It’s been four years and several production issues since James Bond last strode across the path of a gunbarrel on the silver screen. But in a lot of ways, the Ian Fleming-created character’s absence has been felt for far longer – after 1995’s excellent revamp GoldenEye, the series tapered off into Hollywoodism. Set pieces, big stunts, explosions, and other money shots began taking precedence over the icon himself. We got a brief flash of a more inspired direction with 2006’s Casino Royale, which promised a back-to-basics approach, before 2008’s Quantum of Solace veered the franchise into even more generic action movie territory. Now, finally, Skyfall has arrived to bring the series closer to its roots than ever before.
Skyfall opens with 007 (Daniel Craig) and field agent Eve (Naomi Harris) chasing down a hired goon who’s stolen a disk containing privy info on several MI6 agents. After a sniping accident that allows the thug to escape (and a brilliant, catchy new Bond theme by Grammy winner Adele), Bond takes some much-needed time off. But when defected agent Silva (Javier Bardem) acquires the disk and threatens the life of intelligence chief M (Judi Dench), Bond must return from his vacation, relearn his spy skills, and stop Silva before more agents have their cover blown. In the meantime, new agency recruits like the Quartermaster (Ben Whishaw) arrive to assist Bond in his most personal mission yet.
Skyfall is the most thematically charged, artistic-minded Bond to date. Each and every shot of the film is fantastically memorable, thanks to director Sam Mendes and famed cinematographer Roger Deakins, who speak volumes on a scene through lighting alone. Skyfall’s script is equally slick, treating Bond and M like real people, not just characters. The two have some great scenes together discussing their status as old dogs in a new world, adding up to a far more thoughtful, hinted inner struggle often glossed over in movies past. It’s here that the film becomes self-aware, bringing Bond the character and Bond the screen icon to terms with his past and moving him forward into the future. It’s smart, and makes for a more three-dimensional Bond than ever before.
Skyfall is a kind of old school/new school hybrid, bringing back many of the classic Bond tropes with a new twist. We have series mainstays like Q, only instead of the older, finger-wagging Desmond Llewelyn, we have a younger, less experienced computer geek-type, a clever role reversal also applicable to another classic character revealed by the film’s end. We have a script that recalls the days of charismatic villains, takeover plans, and hidden lairs, yet the once laughable cliché is made plausible again. Even the film’s villain Silva, played for utmost creep-factor by Javier Bardem, recalls some of the more memorable antagonists of the series. Bardem, the spitting image of Richard Kiel, brings out a toothy surprise hearkening back to the Roger Moore era in one sequence which may or may not count as a spoiler.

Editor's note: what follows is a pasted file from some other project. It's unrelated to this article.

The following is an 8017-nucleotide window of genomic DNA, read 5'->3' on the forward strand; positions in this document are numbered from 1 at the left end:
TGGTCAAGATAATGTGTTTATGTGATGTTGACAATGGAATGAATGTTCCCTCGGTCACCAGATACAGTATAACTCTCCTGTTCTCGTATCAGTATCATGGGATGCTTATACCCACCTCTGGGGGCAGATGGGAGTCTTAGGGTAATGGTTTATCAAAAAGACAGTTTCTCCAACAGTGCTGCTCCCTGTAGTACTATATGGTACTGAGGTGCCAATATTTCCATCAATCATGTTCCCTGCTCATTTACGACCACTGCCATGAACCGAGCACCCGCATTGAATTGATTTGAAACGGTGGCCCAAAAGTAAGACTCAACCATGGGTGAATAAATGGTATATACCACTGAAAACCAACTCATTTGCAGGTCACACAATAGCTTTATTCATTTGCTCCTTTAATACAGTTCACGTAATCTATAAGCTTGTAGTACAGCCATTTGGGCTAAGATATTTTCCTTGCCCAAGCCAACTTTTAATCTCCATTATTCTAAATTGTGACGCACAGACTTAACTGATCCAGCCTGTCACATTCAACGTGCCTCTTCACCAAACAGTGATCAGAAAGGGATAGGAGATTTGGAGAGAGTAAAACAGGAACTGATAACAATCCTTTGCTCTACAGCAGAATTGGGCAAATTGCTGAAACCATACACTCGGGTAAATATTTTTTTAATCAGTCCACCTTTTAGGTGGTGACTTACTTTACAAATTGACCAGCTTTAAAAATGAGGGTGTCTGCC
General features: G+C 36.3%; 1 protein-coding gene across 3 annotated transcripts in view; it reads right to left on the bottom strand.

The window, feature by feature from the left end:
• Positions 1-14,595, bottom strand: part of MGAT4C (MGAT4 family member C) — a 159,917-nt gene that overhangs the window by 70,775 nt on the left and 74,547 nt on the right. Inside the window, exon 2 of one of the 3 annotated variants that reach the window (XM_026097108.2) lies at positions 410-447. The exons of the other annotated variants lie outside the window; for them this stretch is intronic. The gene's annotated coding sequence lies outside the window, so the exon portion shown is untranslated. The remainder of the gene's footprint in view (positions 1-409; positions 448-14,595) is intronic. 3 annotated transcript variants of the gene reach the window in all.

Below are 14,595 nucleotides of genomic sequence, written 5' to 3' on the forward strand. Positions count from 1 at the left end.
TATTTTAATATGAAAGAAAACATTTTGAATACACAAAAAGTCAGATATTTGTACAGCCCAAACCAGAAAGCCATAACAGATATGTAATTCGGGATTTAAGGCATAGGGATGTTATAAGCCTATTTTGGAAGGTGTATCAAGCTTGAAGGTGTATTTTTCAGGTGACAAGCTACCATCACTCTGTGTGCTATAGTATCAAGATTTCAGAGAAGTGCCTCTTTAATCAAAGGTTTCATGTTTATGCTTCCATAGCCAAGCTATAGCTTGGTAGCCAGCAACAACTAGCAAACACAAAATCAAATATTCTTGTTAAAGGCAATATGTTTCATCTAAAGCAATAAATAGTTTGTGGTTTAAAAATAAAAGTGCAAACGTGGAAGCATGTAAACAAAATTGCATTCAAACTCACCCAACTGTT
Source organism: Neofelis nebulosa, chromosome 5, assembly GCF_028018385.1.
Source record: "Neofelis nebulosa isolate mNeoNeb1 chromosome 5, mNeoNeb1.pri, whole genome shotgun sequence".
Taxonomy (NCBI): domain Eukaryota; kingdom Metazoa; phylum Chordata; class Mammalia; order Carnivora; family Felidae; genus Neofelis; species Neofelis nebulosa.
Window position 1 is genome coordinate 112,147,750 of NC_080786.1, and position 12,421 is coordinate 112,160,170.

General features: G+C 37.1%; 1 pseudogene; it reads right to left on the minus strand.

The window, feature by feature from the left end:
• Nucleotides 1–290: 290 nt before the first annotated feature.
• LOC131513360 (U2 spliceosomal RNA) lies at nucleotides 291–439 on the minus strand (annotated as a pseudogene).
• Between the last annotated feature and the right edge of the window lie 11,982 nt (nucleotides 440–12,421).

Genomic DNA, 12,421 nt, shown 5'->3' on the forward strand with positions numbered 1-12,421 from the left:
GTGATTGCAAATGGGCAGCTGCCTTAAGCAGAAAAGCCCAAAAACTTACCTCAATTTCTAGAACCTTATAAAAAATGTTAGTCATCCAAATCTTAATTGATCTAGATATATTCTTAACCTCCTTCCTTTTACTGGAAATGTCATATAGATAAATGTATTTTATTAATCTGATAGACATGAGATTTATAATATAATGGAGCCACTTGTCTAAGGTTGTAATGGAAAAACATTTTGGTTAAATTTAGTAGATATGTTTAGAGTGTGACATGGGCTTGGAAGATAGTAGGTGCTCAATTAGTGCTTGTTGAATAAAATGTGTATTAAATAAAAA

Fans will also get a kick out of the many references to Bond films of years past sprinkled throughout, including Bond’s signature Aston Martin DB5, which first appeared in 1965’s series highpoint Goldfinger. Used merely for throwback appeal in some of the more recent films, Skyfall employs the car for a legitimate thematic purpose, a satisfying change-up. Other references woven thoughtfully into the narrative require a seasoned eye to catch. Think Die Another Day, only smart.
Still, Mendes’ highbrow style and his aim to craft a loving tribute to the Bond of old aren’t quite a perfect fit. The director’s artistic reinvention is welcome, but unnecessary. At its core, this is still Bond we’re talking about, a pulp work that worked fine without the flair. Especially in its third act, Skyfall becomes a bit too self-important, too serious for its own good. I miss the days when Bond was less weighted down by angst and more visibly imperturbable. Part of my issue lies with Craig’s Bond, whom I still don’t quite see as Ian Fleming’s creation in the flesh. All the same, the actor has proved himself a very capable lead in his own right, and does finally get to toss out a few of the character’s trademark quips in the film, which is nice to see.
I suppose I’m more excited about the film’s promising resolution, hinting at the return of further classic Bond conventions. Skyfall itself misses out on the fun and adventure, the escapism of watching a super-slick, quick-and-dirty spy thriller in bright, beautiful exotic locales, fantastical gadgets and all. “You were expecting exploding pens?” says Ben Whishaw’s Q. “We don’t really do that anymore.” May I ask why not? Gadgets are a huge part of what truly defines Bond, yet Skyfall is too dour in note, too afraid to make a full-on departure from the new rules laid by series reboot Casino Royale to really commit to a full-on revival. I can only hope the film’s successors don’t hold the same reservations.
I want to talk about the film’s climax, which introduces a particular figure from Bond’s childhood that seems all-too tailor-made for a certain Scottish thespian to make a cameo appearance, though the character is played here by Albert Finney. You could go back and forth on whether or not actually bringing in said thespian would undermine the gravity of the film’s climax, but either way, it’s interesting to think about the old man potentially returning to the franchise he helped pioneer.
Skyfall will likely be remembered as one of the best Bonds. It elevates the series to a new level of craftsmanship, while still bringing back much of what made the films so great in the first place. But like Craig, Skyfall lacks a certain charm to it that keeps it from completely evoking old feelings from years past. We’re still a ways away from the glory days of Goldfinger, but Skyfall is nonetheless closer than we’ve been in a long time. Here’s to another 50 exciting years of Bond.